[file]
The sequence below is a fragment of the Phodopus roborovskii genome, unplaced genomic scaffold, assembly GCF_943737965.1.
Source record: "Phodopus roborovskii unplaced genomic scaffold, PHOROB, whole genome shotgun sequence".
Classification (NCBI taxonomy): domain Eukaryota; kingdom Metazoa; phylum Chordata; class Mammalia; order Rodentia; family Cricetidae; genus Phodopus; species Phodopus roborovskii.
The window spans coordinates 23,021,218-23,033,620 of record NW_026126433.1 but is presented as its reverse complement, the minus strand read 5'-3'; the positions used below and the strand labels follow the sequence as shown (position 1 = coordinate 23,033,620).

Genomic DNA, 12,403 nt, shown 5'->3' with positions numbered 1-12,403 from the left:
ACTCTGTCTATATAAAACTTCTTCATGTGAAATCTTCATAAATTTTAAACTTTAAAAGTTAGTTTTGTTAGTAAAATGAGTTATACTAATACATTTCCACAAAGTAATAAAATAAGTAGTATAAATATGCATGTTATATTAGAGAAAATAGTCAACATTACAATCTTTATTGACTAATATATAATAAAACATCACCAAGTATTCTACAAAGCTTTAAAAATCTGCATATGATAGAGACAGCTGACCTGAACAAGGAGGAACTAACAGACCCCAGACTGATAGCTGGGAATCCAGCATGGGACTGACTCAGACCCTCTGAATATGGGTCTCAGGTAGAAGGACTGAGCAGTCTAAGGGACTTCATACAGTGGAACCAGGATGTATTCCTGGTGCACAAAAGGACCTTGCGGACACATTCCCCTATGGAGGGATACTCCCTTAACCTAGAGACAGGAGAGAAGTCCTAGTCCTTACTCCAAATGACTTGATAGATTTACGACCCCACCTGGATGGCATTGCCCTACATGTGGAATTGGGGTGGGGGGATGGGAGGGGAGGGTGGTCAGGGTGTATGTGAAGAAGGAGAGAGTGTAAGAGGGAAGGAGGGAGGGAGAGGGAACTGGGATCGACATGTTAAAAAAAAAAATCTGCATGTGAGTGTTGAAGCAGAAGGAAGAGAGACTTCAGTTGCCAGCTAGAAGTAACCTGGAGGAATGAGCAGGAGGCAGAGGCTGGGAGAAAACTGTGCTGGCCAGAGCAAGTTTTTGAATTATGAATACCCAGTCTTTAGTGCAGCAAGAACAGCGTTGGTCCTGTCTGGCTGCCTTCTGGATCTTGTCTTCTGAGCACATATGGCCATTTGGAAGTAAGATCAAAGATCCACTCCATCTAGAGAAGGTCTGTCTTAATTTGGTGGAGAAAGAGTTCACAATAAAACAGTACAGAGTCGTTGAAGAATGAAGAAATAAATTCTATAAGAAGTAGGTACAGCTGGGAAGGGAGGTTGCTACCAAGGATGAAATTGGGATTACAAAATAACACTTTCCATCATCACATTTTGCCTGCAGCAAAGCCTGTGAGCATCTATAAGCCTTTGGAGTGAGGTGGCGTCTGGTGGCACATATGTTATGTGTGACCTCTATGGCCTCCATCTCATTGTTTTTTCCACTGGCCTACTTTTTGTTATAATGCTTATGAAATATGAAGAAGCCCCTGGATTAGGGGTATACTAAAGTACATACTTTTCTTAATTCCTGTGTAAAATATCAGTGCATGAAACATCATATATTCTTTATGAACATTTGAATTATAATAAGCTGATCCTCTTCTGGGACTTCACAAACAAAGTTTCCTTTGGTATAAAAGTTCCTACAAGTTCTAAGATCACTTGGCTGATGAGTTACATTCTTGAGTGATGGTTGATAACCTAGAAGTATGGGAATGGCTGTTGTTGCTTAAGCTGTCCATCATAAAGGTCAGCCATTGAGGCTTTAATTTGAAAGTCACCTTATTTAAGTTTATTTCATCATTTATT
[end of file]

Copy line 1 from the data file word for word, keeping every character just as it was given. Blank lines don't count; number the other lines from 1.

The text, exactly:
The sequence below is a fragment of the Phodopus roborovskii genome, unplaced genomic scaffold, assembly GCF_943737965.1.